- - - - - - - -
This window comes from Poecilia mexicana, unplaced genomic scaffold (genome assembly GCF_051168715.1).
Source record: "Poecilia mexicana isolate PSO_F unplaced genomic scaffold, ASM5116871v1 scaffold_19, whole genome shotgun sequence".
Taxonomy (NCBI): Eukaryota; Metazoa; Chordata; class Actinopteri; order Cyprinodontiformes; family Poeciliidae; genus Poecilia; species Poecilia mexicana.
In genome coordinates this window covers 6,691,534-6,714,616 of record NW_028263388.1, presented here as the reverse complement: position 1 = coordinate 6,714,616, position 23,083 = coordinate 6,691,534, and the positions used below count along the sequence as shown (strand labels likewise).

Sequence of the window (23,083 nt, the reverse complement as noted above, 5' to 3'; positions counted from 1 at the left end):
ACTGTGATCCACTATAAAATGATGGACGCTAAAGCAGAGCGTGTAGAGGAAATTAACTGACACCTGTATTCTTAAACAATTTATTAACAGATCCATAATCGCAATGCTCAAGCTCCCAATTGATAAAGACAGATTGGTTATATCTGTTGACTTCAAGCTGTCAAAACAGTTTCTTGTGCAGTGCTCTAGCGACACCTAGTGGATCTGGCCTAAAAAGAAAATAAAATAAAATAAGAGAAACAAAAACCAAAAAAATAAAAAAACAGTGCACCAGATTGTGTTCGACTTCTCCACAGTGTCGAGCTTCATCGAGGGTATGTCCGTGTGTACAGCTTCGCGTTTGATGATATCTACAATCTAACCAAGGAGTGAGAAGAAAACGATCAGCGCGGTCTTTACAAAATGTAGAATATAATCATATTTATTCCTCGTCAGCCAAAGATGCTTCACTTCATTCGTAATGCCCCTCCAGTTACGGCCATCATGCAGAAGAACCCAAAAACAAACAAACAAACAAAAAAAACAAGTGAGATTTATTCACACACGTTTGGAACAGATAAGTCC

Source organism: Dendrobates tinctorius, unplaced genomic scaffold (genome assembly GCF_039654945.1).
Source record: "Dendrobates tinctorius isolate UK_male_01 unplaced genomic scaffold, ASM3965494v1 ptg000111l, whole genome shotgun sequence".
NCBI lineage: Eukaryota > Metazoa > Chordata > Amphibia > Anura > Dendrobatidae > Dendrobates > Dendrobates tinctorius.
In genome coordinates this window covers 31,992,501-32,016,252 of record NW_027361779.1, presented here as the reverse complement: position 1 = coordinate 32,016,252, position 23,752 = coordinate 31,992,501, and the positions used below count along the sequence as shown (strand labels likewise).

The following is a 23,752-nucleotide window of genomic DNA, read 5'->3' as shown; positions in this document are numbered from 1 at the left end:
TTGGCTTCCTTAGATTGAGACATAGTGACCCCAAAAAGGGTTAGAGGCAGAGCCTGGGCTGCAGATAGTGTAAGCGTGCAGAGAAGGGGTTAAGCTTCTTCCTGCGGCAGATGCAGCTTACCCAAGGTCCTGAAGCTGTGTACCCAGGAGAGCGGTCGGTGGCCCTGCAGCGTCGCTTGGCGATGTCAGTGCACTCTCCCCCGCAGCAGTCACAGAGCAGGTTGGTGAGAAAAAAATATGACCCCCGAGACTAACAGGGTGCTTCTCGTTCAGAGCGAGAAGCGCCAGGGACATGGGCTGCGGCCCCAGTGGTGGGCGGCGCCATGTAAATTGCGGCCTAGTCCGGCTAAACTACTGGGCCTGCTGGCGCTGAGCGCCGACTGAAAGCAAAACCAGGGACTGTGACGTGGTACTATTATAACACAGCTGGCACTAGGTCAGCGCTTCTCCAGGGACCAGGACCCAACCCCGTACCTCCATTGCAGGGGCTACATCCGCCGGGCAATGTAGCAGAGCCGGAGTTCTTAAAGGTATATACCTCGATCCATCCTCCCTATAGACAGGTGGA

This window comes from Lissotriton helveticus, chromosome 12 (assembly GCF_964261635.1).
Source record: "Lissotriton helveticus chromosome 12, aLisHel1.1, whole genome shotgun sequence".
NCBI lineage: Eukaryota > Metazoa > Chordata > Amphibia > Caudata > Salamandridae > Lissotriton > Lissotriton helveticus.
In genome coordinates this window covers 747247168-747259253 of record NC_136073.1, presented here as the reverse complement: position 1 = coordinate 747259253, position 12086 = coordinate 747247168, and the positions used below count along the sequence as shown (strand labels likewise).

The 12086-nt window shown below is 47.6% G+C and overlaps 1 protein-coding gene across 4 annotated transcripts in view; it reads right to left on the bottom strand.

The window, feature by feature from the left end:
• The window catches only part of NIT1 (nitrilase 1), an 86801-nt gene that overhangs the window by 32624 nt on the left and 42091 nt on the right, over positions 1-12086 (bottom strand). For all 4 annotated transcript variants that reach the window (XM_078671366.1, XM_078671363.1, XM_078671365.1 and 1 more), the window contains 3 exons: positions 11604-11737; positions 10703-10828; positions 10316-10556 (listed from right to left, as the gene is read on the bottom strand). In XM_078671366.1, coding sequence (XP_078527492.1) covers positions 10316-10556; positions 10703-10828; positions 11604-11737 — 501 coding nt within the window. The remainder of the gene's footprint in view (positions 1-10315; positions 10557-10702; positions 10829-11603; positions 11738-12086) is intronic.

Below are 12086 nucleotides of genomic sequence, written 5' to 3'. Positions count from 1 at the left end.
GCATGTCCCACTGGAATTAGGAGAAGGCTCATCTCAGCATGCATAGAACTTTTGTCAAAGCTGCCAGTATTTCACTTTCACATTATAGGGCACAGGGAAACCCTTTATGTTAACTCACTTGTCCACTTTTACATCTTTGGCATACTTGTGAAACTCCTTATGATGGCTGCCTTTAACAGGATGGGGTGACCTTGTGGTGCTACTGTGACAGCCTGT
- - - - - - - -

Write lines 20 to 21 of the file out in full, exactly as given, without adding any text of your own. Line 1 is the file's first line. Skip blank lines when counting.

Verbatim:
Below are 12086 nucleotides of genomic sequence, written 5' to 3'. Positions count from 1 at the left end.
GCATGTCCCACTGGAATTAGGAGAAGGCTCATCTCAGCATGCATAGAACTTTTGTCAAAGCTGCCAGTATTTCACTTTCACATTATAGGGCACAGGGAAACCCTTTATGTTAACTCACTTGTCCACTTTTACATCTTTGGCATACTTGTGAAACTCCTTATGATGGCTGCCTTTAACAGGATGGGGTGACCTTGTGGTGCTACTGTGACAGCCTGT